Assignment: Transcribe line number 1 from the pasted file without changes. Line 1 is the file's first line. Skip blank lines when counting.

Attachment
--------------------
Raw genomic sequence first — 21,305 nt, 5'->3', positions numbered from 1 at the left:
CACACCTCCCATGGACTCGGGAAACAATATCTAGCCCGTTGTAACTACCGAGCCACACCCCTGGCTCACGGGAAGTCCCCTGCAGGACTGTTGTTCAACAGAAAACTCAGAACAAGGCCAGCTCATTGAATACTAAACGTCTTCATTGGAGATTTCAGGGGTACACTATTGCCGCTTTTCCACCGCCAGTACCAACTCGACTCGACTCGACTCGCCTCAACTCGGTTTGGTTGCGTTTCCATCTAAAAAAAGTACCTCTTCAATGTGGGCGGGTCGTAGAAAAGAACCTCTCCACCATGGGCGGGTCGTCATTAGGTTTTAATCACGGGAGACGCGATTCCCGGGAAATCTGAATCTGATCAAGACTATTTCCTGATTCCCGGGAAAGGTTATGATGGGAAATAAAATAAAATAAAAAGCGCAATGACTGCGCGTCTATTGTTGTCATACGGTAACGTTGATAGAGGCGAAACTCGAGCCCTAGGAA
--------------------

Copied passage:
Raw genomic sequence first — 21,305 nt, 5'->3', positions numbered from 1 at the left: